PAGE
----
Nespresso Compatible

5 minute read

Despite my love of “craft coffee”, getting consistently good results at home is tough - and may be too time-consuming, especially for a pre-work cuppa - so I have added a Nespresso machine to my setup for when my inner barista needs a day off (and so other householders and visitors can make something that doesn’t involve opening a jar).

Why Nespresso?

Unlike the other pod-based gadgets I’ve tried, their coffee is pretty convincing - I’ve paid to be served far worse espressos from dedicated kiosks. Having been tempted into one of their Apple Store-esque shiny shops when I had some time to kill, my natural skepticism was quickly overcome by having an espresso shot of my choosing prepared in front of me (by a uniformed staffer using one of the actual machines) and finding that the end result looked and tasted pretty good.

The capsules

Nespresso produce their own capsules - filled not, despite popular rumour, with Nescafe but with actual ground beans. The options are pretty good (although I’m a bit underwhelmed by the decaf) and not too expensive. There are currently 14 different espresso options and 4 “lungo” offerings (these don’t sit quite right with me - too watery for my liking) plus 3 “flavoured” variants; there are 3 decafs in total - 2 espresso, 1 lungo.

shiny metal capsules

Being able to try instore before you buy is a definite plus and the descriptions are fairly accurate. A further plus point is a recycling scheme where spent all-aluminium capsules can be returned to Nespresso for processing either on a drop-off instore or pickup with next order basis (recycling bag supplied on request).

Alternative capsules

Let’s face it, it wouldn’t be much fun if you had to stick to the manufacturer-approved coffee range. Nespresso has now been around long enough for their patents on the capsule design to have lapsed, allowing competitors to market compatible capsules.


I’ve not had much success with the refillable type that you put your own ground coffee in - a lot of fiddling around, very easy to get wrong and, as the resulting capsule assemblies aren’t sealed, you can’t store them for long once you’re done. On the plus side, they’re pretty cheap so if playing with your coffee’s your thing - and you don’t mind getting coffee grounds everywhere - you could have some fun with these. There are a number of competing systems out there but they all seem to suffer from similar basic issues (plus the occasional report of capsules getting stuck in the machine). Scores highly on geek value but I’d hesitate to recommend them on taste or practicality.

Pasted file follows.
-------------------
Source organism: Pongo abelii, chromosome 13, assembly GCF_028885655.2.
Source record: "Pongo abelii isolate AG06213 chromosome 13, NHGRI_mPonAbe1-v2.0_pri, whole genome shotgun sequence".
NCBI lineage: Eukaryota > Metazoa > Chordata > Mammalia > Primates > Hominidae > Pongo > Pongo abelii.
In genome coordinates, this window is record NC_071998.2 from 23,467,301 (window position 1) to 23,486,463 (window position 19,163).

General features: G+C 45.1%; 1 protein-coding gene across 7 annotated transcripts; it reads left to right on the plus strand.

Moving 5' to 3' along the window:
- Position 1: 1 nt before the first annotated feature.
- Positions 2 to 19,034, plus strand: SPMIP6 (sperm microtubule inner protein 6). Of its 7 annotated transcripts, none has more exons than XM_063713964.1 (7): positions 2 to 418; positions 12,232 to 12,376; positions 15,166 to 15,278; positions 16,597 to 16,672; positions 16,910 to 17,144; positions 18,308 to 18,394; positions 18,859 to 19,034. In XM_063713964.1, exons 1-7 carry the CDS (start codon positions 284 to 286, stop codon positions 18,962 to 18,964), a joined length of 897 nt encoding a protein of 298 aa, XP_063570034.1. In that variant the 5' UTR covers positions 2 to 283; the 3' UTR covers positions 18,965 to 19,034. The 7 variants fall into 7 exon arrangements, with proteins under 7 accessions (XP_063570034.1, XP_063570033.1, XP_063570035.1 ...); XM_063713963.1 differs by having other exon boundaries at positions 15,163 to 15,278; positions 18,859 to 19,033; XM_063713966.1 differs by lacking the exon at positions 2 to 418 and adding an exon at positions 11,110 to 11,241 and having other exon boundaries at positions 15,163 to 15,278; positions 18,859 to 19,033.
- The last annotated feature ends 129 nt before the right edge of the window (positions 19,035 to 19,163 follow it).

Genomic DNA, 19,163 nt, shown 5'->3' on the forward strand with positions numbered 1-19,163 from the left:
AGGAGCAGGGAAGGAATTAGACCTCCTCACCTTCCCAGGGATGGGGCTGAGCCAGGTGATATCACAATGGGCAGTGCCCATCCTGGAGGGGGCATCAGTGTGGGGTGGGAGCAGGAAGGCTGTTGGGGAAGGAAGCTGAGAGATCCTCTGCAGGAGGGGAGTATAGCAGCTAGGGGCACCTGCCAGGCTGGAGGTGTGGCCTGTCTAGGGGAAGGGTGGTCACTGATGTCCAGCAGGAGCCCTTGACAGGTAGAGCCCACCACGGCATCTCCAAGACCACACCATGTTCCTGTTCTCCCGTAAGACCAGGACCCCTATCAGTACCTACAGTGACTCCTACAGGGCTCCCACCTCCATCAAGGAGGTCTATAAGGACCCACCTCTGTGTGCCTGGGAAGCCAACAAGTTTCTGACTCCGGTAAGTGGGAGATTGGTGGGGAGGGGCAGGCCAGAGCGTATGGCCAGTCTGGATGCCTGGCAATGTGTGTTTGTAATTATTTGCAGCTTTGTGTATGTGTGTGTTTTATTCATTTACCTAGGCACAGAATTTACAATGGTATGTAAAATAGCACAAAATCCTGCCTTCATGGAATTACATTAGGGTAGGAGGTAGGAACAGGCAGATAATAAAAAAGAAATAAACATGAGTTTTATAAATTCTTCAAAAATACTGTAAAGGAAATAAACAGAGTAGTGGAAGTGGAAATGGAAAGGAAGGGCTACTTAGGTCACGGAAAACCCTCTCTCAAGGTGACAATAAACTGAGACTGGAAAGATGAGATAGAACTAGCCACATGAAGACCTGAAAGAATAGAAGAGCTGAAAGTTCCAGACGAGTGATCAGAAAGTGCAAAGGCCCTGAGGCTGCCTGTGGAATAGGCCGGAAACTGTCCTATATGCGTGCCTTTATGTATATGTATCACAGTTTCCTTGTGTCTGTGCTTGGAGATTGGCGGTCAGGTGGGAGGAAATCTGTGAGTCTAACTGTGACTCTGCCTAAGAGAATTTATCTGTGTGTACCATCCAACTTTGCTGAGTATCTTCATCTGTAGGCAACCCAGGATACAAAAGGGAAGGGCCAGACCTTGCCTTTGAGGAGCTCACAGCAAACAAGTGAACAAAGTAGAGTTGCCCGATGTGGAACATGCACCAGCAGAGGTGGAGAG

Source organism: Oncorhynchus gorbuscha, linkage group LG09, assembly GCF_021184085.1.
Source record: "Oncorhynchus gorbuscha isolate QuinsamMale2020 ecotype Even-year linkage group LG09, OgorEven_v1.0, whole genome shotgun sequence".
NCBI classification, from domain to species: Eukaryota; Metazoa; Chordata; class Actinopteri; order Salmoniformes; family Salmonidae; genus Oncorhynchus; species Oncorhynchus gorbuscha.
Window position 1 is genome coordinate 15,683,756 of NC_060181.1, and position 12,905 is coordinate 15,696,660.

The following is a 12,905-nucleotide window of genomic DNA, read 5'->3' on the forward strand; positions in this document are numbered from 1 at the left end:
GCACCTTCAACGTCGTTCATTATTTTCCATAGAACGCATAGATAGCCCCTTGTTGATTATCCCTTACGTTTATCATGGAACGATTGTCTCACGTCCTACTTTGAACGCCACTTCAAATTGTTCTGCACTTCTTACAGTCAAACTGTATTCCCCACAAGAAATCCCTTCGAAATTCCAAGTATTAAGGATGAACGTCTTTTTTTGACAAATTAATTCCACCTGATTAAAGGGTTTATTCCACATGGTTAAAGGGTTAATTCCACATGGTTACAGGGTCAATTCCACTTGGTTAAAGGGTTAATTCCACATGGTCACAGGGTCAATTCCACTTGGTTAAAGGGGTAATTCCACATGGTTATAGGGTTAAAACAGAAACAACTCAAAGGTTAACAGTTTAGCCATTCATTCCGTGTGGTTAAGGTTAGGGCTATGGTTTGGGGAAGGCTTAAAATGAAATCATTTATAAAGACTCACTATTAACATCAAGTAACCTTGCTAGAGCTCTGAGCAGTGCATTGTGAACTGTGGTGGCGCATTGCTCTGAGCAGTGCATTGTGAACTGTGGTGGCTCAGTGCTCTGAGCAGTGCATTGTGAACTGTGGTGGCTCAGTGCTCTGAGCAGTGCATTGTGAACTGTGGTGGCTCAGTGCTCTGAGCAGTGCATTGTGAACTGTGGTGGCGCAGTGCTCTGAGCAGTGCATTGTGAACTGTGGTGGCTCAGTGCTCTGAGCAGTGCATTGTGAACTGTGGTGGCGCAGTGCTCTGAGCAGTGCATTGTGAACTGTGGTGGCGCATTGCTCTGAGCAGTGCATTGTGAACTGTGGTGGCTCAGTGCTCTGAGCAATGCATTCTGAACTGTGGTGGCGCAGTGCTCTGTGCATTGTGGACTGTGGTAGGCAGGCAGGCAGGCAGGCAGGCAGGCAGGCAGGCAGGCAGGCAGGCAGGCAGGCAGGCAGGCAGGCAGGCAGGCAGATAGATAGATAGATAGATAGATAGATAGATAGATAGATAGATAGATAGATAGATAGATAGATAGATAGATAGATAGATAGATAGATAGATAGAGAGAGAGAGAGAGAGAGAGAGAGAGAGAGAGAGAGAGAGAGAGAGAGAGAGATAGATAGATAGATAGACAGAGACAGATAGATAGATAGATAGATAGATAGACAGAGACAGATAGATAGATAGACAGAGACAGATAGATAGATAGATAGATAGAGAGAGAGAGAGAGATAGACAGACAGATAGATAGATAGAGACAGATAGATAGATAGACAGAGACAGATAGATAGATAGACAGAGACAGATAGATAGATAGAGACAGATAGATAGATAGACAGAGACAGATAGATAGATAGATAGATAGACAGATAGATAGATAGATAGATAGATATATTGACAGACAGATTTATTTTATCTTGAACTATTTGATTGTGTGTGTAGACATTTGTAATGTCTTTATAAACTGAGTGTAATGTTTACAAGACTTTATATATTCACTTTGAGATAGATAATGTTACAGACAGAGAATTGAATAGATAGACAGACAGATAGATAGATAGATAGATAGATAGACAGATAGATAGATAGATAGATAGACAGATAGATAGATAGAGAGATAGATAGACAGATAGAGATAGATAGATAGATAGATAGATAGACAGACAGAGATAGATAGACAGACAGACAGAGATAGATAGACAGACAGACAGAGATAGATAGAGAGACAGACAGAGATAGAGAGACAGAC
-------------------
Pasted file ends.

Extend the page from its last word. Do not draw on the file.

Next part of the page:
Big Cup Little Cup

A far better alternative comes from Cambridge-based Big Cup Little Cup who have developed a range of pre-filled capsules with an emphasis on sourcing and blend quality. Currently available: 5 lungo (“big cup”) blends - including a decaf variety (which I’ve been unable to try as it wasn’t in stock when I placed my order) - and 4 espresso (“little cup”) options. And unlike the Nespresso originals, they’ve really nailed the lungo capsules which are at their best as a standard 110ml pour.

individually wrapped

As, seemingly with all non-Nespresso options, the capsules are not sealed, each pod is individually wrapped which does have the advantage of giving off a wonderful coffee aroma when the foil pouch is opened, but means that the capsules won’t fit into an existing Nespresso holder (except for the bowl types) and doesn’t feel like the most environmentally friendly option. The capsules themselves are recyclable though and can go in with the standard plastics collection rather than needing a special arrangement, but, unlike the original capsules, you’ll need to empty the spent grounds out first.

I’m struggling to pin down a favourite among the espressos, which is a good sign. I initially gravitated towards the “toffee and vanilla” El Salvador Honey Process, with the complex Homepark blend a close second, finding the full-flavoured Millers Yard rather unapproachable and a touch too bitter for my taste. A few days later, I’d probably name the Sumatra Gayo Mountain as my first choice and have learned to appreciate the bitter chocolate notes of the Millers Yard although - as I have an intermittent problem with bitter notes and can find them overwhelming - it’s never going to be my top pick.


As this visual comparison of espresso shots shows, there’s surprisingly little between the original Nespresso capsules (left) and the Big Cup Little Cup alternatives (the depth of the crema can probably be attributed to the difference in freshness-retaining techniques).

side by side

Personally I appreciate the extra options that Big Cup Little Cup brings and feel that they have a more consistently authentic espresso taste, to the point where I’m reasonably confident that if you served one to a guest there’d be no questions asked. As for the lungos, there’s no comparison - Big Cup Little Cup wins hands down on texture and flavour.

If you fancy giving Big Cup Little Cup a try for yourself, you can get 15% off your first order with this link (full disclosure, I should get a little something off my next attempt to sample the decaf as well!)